Sprained Ankle Symptoms and How To Heal A Sprained Ankle

Sprained Ankle Symptoms and How To Heal A Sprained Ankle

Sprained Ankle Symptoms and How To Heal A Sprained Ankle

 

It looks like Spring has finally decided to stay! The season of playing in the park, running around, soccer, softball, and more is here and that means outdoor fun for the whole family. It also means a whole new list of things that parents need to look out for: sun safety, hydration, insect bites and stings, water safety, scrapes and bruises, and ankle sprains. Although ankle sprains can happen at any point in the year, they are more common in the summertime with all the activities going on. Here’s what you need to know:

 

What is a sprain?

An ankle sprain is the result of the ligaments that support and stabilize the ankle getting overly stretched or in more severe cases, torn.

 

A sprained ankle is a very common injury, especially for growing teens as their ligaments are constantly in a state of flux as they try and keep up with growing bones.

 

When do ankle sprains occur?

An ankle sprain can happen in a variety of situations. They can occur when your child (or you!) is running around in the park, on the sports field, or even just stepping down in an awkward, unlucky way. A sprained ankle is a very common injury, especially for growing teens as their ligaments are constantly in a state of flux as they try and keep up with growing bones.

 

What do you do?

If you think your child has sprained their ankle, you’ll want to make sure that the sprain is in fact a sprain, and not a fracture. This means a visit to your doctor who will examine the ankle and the severity of the sprain.

 

How To Heal A Sprained Ankle

For all sprains initial treatment is based on first aid principles. The acronym RICE is helpful when remembering what to do:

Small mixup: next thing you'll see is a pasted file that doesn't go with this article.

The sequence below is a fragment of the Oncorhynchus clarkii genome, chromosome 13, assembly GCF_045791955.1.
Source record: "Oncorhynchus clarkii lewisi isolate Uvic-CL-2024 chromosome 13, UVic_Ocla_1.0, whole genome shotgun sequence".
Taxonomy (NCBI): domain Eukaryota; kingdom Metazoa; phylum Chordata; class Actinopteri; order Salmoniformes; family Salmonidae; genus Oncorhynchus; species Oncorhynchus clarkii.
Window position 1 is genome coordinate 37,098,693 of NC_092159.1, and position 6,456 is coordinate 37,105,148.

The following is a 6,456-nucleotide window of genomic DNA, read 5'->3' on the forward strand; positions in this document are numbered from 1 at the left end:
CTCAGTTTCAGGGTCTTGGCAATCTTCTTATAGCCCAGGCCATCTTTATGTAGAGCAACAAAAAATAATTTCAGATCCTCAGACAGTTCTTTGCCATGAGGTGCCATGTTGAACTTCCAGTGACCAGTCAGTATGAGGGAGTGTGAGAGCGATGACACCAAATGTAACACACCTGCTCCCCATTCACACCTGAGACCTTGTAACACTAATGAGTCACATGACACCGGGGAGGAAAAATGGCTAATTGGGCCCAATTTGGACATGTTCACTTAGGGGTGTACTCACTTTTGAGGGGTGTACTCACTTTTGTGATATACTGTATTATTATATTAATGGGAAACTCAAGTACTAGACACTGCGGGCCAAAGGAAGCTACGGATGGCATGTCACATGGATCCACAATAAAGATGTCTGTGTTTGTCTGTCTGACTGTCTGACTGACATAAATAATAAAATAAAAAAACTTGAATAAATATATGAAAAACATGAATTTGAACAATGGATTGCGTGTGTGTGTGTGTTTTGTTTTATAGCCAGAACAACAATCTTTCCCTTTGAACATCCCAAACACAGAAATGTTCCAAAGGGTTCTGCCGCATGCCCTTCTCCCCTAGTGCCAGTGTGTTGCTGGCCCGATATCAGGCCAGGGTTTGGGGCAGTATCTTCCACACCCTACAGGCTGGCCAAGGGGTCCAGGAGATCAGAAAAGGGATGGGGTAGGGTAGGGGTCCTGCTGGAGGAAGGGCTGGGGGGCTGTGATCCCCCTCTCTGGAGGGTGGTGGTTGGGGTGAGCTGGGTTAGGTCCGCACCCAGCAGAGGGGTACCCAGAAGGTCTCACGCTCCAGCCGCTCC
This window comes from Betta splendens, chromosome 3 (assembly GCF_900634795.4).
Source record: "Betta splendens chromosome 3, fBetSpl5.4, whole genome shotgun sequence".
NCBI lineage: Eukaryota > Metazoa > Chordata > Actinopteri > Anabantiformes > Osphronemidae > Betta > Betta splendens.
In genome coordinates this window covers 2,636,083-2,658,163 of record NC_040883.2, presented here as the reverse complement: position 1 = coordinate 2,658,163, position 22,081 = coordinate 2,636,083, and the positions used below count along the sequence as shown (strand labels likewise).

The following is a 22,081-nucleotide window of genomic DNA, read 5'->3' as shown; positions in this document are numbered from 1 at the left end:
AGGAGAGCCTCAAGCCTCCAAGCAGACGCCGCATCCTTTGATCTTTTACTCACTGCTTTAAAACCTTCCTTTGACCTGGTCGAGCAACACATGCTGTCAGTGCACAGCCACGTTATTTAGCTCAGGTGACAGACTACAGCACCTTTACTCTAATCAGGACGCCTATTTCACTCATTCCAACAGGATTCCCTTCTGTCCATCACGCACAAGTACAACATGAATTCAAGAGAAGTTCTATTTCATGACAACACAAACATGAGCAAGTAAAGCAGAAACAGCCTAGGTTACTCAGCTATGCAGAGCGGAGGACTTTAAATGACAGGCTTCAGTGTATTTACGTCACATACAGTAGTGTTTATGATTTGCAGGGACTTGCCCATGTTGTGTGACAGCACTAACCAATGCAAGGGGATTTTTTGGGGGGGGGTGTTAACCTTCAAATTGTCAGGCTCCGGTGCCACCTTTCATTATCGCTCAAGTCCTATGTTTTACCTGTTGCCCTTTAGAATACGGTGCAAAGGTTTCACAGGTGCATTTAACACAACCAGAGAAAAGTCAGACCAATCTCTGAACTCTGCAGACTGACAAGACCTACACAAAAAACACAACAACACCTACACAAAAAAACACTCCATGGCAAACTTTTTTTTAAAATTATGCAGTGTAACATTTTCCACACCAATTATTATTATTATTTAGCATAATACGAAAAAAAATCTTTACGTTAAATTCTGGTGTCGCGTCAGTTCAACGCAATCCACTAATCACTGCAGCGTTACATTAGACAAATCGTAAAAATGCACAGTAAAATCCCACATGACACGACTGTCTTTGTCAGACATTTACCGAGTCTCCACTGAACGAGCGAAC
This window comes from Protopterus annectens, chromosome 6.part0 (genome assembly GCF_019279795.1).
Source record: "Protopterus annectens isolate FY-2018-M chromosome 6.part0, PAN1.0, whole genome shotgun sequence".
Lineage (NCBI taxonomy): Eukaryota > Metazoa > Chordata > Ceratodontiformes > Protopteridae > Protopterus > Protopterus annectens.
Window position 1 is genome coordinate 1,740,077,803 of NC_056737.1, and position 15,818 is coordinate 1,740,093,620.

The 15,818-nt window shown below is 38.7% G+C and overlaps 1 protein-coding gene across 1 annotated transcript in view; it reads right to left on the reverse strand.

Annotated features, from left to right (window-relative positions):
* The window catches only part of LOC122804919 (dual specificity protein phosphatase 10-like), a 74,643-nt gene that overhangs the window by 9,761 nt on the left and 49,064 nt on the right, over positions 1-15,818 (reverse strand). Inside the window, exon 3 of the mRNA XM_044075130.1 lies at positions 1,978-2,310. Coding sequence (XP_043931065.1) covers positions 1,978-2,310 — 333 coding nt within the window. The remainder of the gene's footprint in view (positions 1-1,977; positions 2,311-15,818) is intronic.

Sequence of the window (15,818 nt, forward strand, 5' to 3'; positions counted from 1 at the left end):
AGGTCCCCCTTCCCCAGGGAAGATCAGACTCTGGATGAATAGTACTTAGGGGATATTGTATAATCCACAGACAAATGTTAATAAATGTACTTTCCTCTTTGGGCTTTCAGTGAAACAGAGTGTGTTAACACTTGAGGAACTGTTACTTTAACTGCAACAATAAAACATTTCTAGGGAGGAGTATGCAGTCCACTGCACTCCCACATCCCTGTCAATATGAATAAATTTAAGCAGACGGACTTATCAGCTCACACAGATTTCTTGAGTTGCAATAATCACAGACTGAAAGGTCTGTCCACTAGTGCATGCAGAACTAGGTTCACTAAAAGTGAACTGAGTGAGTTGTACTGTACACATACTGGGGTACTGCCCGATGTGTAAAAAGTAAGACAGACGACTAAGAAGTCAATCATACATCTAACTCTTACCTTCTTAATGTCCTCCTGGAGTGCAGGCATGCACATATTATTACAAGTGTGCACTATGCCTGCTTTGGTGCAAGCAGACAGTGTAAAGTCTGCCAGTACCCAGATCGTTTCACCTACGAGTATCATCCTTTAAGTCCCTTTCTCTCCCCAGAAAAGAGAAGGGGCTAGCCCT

R – Rest the ankle by avoiding walking on it

I – Apply ice immediately to help keep swelling down. It’s important to not place the ice directly on the skin. Use a towel as a barrier. Keep the ice on the ankle for about 10-15 minutes. Try and do this every two to four hours for 2-3 days. A plastic bag with ice water in it or a bag of frozen peas are great ice packs in this situation as they can mould to the shape of the ankle.

C – Compression wraps or ace bandages help to support the ankle during this time as well as help with swelling.

E – Elevate the ankle whenever possible to help with decreasing the swelling. You can raise your child’s injured leg and rest it on some pillows while they are watching TV, reading or resting.

 

So long as there isn’t a complete tear (in which case your doctor may advise a boot cast), you can begin exercises with your child after a few days. Active movement will help with the healing process.

 

Examples of exercises to begin with are:

  1. Tracing small circles with the foot, 10 times clockwise and 10 times counter clockwise.
  2. Have your child “draw” the alphabet with their foot. Bonus points for “writing” their name!
  3. Ankle pumping: When your child is sitting, have them bring their toes up towards them and then back down 10 times.
  4. Light stretching: This should only be done once the child no longer has any pain with the above exercises and can walk on the ankle again with little to no pain. Help stretch the calf muscle by gently bringing the foot towards the body while the child is in long sitting.

 

How do you prevent it?

The best way to prevent ankle sprains is to maintain strength, balance, and flexibility in the joint.

  • Encourage your child to warm up before they exercise (ankle alphabet works great here too!)
  • Keep an eye out for uneven or cracked surface
  • Wear supportive shoes, and if playing a sport, wear the appropriate ones for the terrain
  • If your child is tired, give breaks or tell them to slow down. Fatigue makes everyone more susceptible to injury
  • If your child has had a sprained ankle in the past, make sure that it’s completely healed before returning to sports
  • Using tape or ankle braces (as directed by a doctor of physiotherapist) if your child is prone to ankle sprains.

 

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Quick Tips:

  • Ankle sprains are a common injury in children and teens

  • See your doctor following injury, especially if your child is unable to put weight on the injured ankle

  • Pain and swelling from an ankle sprain should improve quickly following RICE 

  • Most children recover fully from an ankle sprain

Jennifer Halfin, MSc(A) PT Reg (Ont)

About Jennifer Halfin, MSc(A) PT Reg (Ont)

Jennifer is a registered physiotherapist working in the field of paediatrics. She has worked with children of all ages, helping them to achieve their motor milestones through various therapeutic approaches. Jenn also has extensive experience working with infants with torticollis and plagiocephaly. As a new mom herself, she loves sharing her experiences and learning from others.

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